UI submits second appeal to NCAA
INDIANAPOLIS – The University of Illinois has filed a second appeal of the NCAA policy on the use of American Indian imagery, effectively delaying any sanctions against the UI for its use of the Chief Illiniwek symbol for several months.
The appeal was sent to the NCAA Executive Committee late Monday.
The UI appealed the NCAA policy to a review committee last fall. That committee ruled in November that the name "Fighting Illini" was acceptable, but Chief Illiniwek was not.
The latest appeal concerns the name Chief Illiniwek, the Chief logo and the Chief Illiniwek performance.
"It is about a policy that asks a member institution to decide between abandoning an 80-year-old tradition cherished by many or face diminished participation in NCAA championship events by its student-athletes," the appeal states.
The appeal is in the form of a 15-page letter signed by UI Board of Trustees Chairman Larry Eppley. It reiterates the arguments made in the first appeal that the NCAA committee exceeded its authority and ignored contradictory evidence, but it does so in greater detail. The UI also argues that the NCAA is the wrong organization to rule on Chief Illiniwek, and the U.S. Department of Education's Office of Civil Rights has jurisdiction over whether the Chief's presence violates any laws.
The NCAA's policy against the use of American Indian nicknames, mascots or imagery goes into effect Wednesday. The policy, adopted last August, forbids schools using "hostile or abusive" imagery from hosting postseason competitions or displaying the nicknames, logos or mascots at those events.
The UI argues the NCAA Executive Committee didn't have the power to enact legislation and that it violated institutional autonomy.
"The NCAA has essentially superimposed its policymaking authority over that of the university," the appeal says.
It also argues that applying the policy to the UI was arbitrary and capricious because the NCAA never defined the terms "hostile" or "abusive," or stated how a determination was made to include various universities in that categorization.
The UI argues the NCAA ignored a 1995 Office of Civil Rights finding that the presence of Chief Illiniwek did not constitute a racially hostile environment. That agency made a factual investigation, unlike the NCAA, and is the proper one to enforce prohibitions against racial discrimination, according to the appeal.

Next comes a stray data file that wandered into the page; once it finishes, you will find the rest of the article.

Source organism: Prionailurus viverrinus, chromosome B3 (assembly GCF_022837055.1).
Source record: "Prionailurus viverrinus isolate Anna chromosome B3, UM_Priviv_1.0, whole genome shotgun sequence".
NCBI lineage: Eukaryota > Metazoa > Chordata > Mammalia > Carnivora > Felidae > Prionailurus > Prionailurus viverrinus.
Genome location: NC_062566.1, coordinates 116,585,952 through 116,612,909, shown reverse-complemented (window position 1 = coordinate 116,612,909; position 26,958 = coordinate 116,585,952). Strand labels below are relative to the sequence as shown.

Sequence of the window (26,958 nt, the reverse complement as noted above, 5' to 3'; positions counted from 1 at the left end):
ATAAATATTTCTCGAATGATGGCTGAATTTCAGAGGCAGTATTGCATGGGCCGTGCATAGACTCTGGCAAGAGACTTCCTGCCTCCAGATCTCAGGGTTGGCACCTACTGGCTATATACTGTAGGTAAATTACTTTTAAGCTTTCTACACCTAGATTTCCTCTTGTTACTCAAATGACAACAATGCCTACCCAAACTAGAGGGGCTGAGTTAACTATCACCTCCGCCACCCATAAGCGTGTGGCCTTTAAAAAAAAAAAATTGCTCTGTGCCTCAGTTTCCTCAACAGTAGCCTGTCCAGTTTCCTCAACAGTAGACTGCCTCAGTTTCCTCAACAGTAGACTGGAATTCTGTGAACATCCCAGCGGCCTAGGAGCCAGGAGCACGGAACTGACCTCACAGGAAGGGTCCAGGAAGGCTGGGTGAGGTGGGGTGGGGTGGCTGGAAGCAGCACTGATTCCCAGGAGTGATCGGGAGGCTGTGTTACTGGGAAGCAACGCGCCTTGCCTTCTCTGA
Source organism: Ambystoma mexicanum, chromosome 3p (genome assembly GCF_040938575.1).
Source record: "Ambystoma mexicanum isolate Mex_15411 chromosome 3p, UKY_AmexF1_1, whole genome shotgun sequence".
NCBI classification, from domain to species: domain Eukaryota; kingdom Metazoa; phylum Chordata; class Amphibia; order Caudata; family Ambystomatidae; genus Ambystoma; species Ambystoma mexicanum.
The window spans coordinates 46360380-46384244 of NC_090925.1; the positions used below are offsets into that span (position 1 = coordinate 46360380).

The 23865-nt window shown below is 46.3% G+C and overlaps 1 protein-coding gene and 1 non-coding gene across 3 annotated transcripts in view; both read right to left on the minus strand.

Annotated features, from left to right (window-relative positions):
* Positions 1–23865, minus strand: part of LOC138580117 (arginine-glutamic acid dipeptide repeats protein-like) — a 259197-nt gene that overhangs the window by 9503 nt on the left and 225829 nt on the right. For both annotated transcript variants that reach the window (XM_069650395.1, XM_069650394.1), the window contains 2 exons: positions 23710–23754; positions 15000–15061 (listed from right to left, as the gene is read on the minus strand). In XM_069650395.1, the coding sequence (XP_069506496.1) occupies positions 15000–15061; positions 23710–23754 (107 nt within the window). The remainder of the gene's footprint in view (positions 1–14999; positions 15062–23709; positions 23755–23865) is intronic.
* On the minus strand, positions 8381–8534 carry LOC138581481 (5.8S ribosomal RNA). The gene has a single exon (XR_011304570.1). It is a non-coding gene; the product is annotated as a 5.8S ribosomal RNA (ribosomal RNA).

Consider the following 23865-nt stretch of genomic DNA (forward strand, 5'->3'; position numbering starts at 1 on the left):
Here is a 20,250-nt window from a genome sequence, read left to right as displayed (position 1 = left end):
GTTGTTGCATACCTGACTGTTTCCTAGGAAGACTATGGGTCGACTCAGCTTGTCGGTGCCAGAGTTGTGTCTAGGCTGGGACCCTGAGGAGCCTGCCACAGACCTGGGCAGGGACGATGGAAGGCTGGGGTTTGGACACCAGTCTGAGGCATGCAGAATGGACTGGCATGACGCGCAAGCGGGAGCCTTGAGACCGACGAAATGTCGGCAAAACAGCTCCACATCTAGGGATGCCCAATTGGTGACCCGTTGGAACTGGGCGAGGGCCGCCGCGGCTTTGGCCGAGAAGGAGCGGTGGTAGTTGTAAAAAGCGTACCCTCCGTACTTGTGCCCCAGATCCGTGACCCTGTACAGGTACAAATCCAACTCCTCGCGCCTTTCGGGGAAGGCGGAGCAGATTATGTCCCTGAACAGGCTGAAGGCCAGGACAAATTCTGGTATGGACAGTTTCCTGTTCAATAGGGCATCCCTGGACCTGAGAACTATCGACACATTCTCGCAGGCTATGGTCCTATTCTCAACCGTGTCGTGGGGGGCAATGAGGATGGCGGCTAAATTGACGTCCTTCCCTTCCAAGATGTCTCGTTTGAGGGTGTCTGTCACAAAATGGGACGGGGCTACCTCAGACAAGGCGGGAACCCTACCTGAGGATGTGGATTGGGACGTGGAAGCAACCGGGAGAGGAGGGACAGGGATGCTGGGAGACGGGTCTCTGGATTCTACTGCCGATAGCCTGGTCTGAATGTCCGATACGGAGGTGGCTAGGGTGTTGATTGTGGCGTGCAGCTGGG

It also notes a suit against the UI by the Illinois Native American Bar Association, alleging a violation of the Illinois Civil Rights Act, was dismissed.
"The NCAA did not conduct any thorough fact finding necessary to support its 'hostile and abusive' conclusions about our names and our Chief Illiniwek tradition," the appeal states. "It strains credulity for the (review committee) to rely upon 'media accounts, letters and email' to support the NCAA's alleged 'finding' that the Chief Illiniwek tradition has created a hostile and abusive environment."
The UI asked for a stay of enforcement of the policy until May 15, the end of the academic year.
NCAA officials have previously said sanctions will be delayed until at least April 27, the next time the NCAA Executive Committee meets, for those schools that have appeals filed by Feb. 1.
In addition to the UI, three other schools have pending appeals – Bradley University, the University of North Dakota and Indiana University of Pennsylvania.
The delay doesn't have much practical effect for the UI, as most tournament sites have already been selected. Chief Illiniwek performances for the rest of the basketball season won't be affected.
The UI also said in its appeal that if the NCAA retains its policy, it should not regulate the existence of American Indian imagery, only its display at championship events.